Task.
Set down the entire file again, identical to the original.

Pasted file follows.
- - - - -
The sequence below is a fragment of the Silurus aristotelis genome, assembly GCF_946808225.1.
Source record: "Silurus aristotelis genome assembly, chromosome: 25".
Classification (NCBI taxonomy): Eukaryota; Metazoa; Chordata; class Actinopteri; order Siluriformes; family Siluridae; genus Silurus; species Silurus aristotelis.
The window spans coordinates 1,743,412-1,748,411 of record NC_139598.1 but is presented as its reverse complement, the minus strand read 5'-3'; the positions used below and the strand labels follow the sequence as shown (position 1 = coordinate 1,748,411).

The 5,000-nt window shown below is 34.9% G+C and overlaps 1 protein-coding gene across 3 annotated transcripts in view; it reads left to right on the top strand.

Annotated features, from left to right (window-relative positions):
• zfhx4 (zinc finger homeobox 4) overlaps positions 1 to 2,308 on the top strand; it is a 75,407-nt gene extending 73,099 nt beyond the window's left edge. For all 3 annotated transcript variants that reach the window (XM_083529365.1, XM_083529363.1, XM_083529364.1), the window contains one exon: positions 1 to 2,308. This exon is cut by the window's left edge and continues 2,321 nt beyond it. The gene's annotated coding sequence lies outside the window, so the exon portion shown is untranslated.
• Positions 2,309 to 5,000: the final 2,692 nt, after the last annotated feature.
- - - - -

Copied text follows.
The sequence below is a fragment of the Silurus aristotelis genome, assembly GCF_946808225.1.
Source record: "Silurus aristotelis genome assembly, chromosome: 25".
Classification (NCBI taxonomy): Eukaryota; Metazoa; Chordata; class Actinopteri; order Siluriformes; family Siluridae; genus Silurus; species Silurus aristotelis.
The window spans coordinates 1,743,412-1,748,411 of record NC_139598.1 but is presented as its reverse complement, the minus strand read 5'-3'; the positions used below and the strand labels follow the sequence as shown (position 1 = coordinate 1,748,411).

The 5,000-nt window shown below is 34.9% G+C and overlaps 1 protein-coding gene across 3 annotated transcripts in view; it reads left to right on the top strand.

Annotated features, from left to right (window-relative positions):
• zfhx4 (zinc finger homeobox 4) overlaps positions 1 to 2,308 on the top strand; it is a 75,407-nt gene extending 73,099 nt beyond the window's left edge. For all 3 annotated transcript variants that reach the window (XM_083529365.1, XM_083529363.1, XM_083529364.1), the window contains one exon: positions 1 to 2,308. This exon is cut by the window's left edge and continues 2,321 nt beyond it. The gene's annotated coding sequence lies outside the window, so the exon portion shown is untranslated.
• Positions 2,309 to 5,000: the final 2,692 nt, after the last annotated feature.